Extremists target Tunisia's tourists and the tourism industry to increase unemployment, making young people vulnerable to radicalization. Above, armed guards patrol Marhaba beach in Sousse June 29, 2015. Jeff J. Mitchell/Getty Images

When Islamic State group extremists told Malik they would send his family $1,500 through a Western Union wire transfer the day he arrived in Syria to fight, he packed his bags that night. Malik, whose real name is being withheld for security reasons, had quit school in Tunisia at 14 and gotten a low-paying job at a hotel gift shop to support his family. He was lucky: Nearly 40 percent of Tunisia’s youth is unemployed. But the income wasn’t enough, and the economy was getting worse, so, at 17 years old, he took the alternative option offered by the militants.

“People become discouraged with life. Young people are, mentally, very weak, and they become brainwashed,” says Wael Ouni, Malik’s 18-year-old cousin from Sousse.“You could say it’s like a travel agency that recruits militants.”

A year after Ouni’s cousin was arrested by Tunisian security forces, the country’s economy suffered a devastating blow: The 24-year-old Seifeddine Rezgui walked onto the beach outside the Hotel Riu Imperial Marhaba and opened fire on tourists last Friday. Rezgui was allegedly affiliated with the militant group formerly known as either ISIL or ISIS. It was the deadliest terrorist attack in Tunisia in decades and threatened the country’s already vulnerable economy.

Tunisia’s biggest source of extremism isn’t sectarian tension or open war, it’s a youth-unemployment problem that’s only become worse since the Arab Spring -- and now thousands more are at risk. Ouni himself is now among the unemployed: He lost his job at the Hotel Riu Imperial Marhaba a day after the attack.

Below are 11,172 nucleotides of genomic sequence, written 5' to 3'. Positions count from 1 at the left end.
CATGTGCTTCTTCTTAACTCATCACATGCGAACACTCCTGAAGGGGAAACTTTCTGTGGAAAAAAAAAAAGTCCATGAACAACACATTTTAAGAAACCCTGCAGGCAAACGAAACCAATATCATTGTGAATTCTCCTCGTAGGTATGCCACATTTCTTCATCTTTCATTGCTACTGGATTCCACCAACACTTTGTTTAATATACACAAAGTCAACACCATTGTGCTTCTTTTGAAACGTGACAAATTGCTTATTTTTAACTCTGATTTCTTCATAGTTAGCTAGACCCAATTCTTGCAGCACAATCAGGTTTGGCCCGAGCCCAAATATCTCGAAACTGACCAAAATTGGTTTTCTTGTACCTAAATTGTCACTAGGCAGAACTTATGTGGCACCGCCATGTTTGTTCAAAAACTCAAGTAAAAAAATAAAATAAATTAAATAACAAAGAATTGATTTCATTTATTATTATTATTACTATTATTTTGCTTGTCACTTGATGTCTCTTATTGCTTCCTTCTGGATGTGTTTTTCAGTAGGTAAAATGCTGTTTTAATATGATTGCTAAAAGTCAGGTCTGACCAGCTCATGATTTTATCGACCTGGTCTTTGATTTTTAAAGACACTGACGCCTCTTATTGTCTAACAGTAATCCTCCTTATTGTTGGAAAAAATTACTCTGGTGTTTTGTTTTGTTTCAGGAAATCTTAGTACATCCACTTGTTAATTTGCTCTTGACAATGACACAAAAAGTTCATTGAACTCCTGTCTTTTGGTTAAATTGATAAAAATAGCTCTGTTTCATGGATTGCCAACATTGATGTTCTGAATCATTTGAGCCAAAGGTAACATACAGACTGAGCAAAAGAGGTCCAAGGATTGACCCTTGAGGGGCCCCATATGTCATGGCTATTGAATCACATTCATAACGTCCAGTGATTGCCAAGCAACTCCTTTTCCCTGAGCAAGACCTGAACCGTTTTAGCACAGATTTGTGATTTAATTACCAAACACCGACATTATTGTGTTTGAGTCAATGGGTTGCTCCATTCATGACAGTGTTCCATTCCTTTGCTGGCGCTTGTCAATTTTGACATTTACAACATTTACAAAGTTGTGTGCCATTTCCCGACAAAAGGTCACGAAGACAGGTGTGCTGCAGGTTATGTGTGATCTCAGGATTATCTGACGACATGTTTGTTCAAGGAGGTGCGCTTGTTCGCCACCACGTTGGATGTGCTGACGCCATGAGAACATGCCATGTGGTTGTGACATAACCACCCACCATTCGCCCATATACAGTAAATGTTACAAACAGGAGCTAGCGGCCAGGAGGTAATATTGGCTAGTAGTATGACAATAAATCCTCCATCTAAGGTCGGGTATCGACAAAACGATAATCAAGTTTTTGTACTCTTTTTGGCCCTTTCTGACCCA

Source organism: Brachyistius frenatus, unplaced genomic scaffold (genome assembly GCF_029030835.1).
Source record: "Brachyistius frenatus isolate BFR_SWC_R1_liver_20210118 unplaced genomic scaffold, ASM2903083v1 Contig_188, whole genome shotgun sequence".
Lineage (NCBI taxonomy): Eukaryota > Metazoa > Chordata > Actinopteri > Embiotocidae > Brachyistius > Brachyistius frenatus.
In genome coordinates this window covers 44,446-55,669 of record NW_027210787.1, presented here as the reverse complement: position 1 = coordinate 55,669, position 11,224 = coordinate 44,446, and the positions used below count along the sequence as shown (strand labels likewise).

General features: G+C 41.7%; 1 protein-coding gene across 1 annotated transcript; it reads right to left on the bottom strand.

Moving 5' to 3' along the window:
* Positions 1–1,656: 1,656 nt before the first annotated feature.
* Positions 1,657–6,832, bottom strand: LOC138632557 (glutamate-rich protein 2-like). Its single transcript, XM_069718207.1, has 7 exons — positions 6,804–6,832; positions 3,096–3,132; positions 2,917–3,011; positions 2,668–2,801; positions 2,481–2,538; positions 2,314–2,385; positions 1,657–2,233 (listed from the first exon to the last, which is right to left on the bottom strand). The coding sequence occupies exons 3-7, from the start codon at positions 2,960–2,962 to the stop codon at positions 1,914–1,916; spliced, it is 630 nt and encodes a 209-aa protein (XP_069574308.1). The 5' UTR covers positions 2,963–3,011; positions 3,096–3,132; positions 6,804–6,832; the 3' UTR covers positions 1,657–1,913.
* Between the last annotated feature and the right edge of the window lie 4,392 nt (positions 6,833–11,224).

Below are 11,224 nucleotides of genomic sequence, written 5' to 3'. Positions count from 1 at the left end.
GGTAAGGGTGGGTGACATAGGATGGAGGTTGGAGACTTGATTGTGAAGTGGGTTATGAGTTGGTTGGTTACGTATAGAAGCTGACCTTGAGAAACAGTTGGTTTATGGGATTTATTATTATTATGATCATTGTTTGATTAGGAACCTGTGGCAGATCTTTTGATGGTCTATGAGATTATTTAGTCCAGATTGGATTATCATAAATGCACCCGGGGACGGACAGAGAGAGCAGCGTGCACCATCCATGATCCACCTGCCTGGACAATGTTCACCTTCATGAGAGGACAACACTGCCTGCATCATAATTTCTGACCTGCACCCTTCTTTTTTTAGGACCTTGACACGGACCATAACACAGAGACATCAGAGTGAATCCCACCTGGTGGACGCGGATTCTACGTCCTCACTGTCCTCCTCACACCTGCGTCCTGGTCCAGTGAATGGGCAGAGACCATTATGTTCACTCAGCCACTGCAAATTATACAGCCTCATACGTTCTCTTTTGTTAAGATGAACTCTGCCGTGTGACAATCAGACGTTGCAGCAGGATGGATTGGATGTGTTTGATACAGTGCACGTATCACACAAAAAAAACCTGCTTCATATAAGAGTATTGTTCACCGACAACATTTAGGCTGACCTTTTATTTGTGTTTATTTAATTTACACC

Terrorist groups such as al Qaeda and the Islamic State thrive amid poverty, as socioeconomic squalor facilitates their radicalization and recruitment efforts.

A high youth-unemployment rate “helps prepare an environment where it’s easier for that narrative to take root. It makes some of them more receptive,” said J. Peter Pham, director of the Africa Center at the Atlantic Council, an international-affairs think tank based in Washington. “For the person looking for a job or struggling to make ends meet, macroeconomic theory doesn’t put bread on the table.”

Extremist recruiters often prey on those who are new converts to Islam, those with a weak financial standing and a feeling of being wronged by society.

Rezgui was a graduate of the Higher Institute of Applied Science and Technology of Kairouan, no easy feat for a boy from Sousse’s El Zouhour neighborhood, known for its striking poverty and marginalized population. This program doesn’t involve studying religion, so many learn about Islam at their local mosques. According to the country’s interior ministry, most Tunisians who have been radicalized had little or no religious education in schools.

Tunisian Unemployment Rate Over Time | FindTheData